Though overall revenue fell, profits at global e-scrap company Sims Recycling Solutions grew significantly last year, according to the firm’s latest financial filings.
Sims Recycling Solutions (SRS), the electronics recycling arm of Australia-based scrap metal company Sims Metal Management, contributed earnings of 20 million Australian dollars (nearly $16 million USD) during the 2017 fiscal year. That was up from the $6 million USD in earnings the e-scrap division produced the year before.
Sims Metal Management is publicly traded on the Australian Securities Exchange.
“The improvement was led by strong performance in Continental Europe, supported by improved prices for copper and precious metals,” according to a press release.
Average prices for copper and gold grew by 10 percent and 8 percent higher, respectively, compared with fiscal year 2016, the company noted. Those stronger metals markets, combined with internal cost-reduction efforts, drove higher profits for SRS.
The news is a turnaround from 2016 fiscal year, when SRS saw a steep drop in profits. Facing tough markets for e-scrap metals, SRS experienced an 83 percent decrease in earnings that year. In the past couple of years, the company has worked to sell or idle underperforming facilities, closing all of its Canadian operations and scaling back its presence in the U.K.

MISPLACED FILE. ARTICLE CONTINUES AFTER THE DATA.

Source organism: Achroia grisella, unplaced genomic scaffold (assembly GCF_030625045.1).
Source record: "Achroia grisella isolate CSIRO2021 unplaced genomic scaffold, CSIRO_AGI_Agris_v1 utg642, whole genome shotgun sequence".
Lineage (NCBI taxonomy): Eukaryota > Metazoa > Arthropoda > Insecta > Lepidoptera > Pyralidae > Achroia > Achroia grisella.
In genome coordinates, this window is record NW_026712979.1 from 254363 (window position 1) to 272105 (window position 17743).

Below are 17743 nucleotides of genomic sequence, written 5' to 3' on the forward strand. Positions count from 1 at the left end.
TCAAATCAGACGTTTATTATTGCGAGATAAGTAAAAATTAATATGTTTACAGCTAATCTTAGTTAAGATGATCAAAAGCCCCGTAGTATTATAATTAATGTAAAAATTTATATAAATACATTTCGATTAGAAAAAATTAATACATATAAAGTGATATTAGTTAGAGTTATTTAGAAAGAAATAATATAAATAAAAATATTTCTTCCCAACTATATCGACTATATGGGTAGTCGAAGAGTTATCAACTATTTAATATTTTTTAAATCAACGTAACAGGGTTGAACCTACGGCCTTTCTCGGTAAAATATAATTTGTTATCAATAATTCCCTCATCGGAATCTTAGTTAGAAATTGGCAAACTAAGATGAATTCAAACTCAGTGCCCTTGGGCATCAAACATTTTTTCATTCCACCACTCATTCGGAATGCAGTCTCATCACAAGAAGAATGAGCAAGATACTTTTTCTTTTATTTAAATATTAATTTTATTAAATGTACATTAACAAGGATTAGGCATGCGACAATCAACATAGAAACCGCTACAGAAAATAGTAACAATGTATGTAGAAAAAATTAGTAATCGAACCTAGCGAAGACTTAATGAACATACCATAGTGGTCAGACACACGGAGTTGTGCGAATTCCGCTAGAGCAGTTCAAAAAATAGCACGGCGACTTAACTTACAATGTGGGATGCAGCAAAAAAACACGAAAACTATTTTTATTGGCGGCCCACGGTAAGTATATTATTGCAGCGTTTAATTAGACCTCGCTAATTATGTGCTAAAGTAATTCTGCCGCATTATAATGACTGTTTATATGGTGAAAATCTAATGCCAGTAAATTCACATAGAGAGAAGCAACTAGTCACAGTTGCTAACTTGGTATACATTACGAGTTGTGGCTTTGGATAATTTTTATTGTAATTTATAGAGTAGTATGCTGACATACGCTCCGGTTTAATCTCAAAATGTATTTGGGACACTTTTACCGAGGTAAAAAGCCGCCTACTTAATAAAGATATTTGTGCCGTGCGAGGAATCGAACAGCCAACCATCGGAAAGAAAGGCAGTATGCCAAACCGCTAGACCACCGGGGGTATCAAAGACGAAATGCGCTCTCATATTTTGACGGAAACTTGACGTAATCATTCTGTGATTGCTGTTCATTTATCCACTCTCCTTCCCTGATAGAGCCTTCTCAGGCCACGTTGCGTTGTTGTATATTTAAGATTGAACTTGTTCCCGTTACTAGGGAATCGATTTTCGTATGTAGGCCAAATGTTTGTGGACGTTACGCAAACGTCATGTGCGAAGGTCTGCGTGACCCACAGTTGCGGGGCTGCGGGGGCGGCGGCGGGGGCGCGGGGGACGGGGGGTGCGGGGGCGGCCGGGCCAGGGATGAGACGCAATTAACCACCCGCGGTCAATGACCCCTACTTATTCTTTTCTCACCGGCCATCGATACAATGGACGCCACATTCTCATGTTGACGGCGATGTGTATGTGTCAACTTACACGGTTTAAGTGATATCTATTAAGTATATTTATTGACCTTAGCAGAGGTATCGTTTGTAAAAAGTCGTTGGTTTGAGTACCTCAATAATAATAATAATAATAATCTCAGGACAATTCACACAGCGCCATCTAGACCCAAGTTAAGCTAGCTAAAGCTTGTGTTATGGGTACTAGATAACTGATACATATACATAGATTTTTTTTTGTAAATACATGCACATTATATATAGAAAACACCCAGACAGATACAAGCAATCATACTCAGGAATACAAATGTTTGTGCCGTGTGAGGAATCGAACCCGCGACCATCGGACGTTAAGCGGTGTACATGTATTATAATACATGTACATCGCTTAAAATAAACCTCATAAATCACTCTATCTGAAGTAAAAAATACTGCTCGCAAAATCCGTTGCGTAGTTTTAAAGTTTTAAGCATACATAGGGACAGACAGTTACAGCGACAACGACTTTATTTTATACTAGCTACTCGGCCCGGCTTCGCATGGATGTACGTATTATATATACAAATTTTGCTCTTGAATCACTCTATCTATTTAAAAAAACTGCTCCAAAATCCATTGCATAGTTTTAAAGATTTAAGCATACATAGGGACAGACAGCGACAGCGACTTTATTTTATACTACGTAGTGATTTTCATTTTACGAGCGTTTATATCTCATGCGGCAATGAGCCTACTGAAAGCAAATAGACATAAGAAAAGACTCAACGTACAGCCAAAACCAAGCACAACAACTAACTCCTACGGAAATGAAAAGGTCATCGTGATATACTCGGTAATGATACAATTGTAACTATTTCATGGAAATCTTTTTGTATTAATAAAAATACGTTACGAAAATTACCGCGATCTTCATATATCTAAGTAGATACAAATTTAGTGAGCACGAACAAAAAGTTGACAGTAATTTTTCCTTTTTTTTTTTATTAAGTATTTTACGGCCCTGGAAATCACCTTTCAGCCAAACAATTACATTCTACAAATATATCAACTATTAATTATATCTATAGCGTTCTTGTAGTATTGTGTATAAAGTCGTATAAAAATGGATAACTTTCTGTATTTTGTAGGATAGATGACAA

In its latest financial filings, which cover the year ending June 30, 2017, Sims also partially credits the regulatory landscape in Europe for strength in earnings. SRS operations more than doubled their earnings year to year in the Continental Europe region.
“Governmental sponsors and the regulatory environment for electronics recycling in the European Union, where the company maintains the majority of its e-waste related operations, remain supportive advocates for the industry,” according to a Sims financial document.
The higher earnings came despite lower total SRS revenues in 2017: $581 million USD, down more than 8 percent. That was partly a result of SRS downsizing its U.S. e-scrap operations. But the overall profit margin increased from 1 percent in 2016 to nearly 3 percent in 2017.
SRS reported having 1,416 employees during the 2017 fiscal year, down nearly 4 percent from the year before. About 14 percent of Sims Metal Management’s sales revenue comes from electronics and appliance recycling and reuse.
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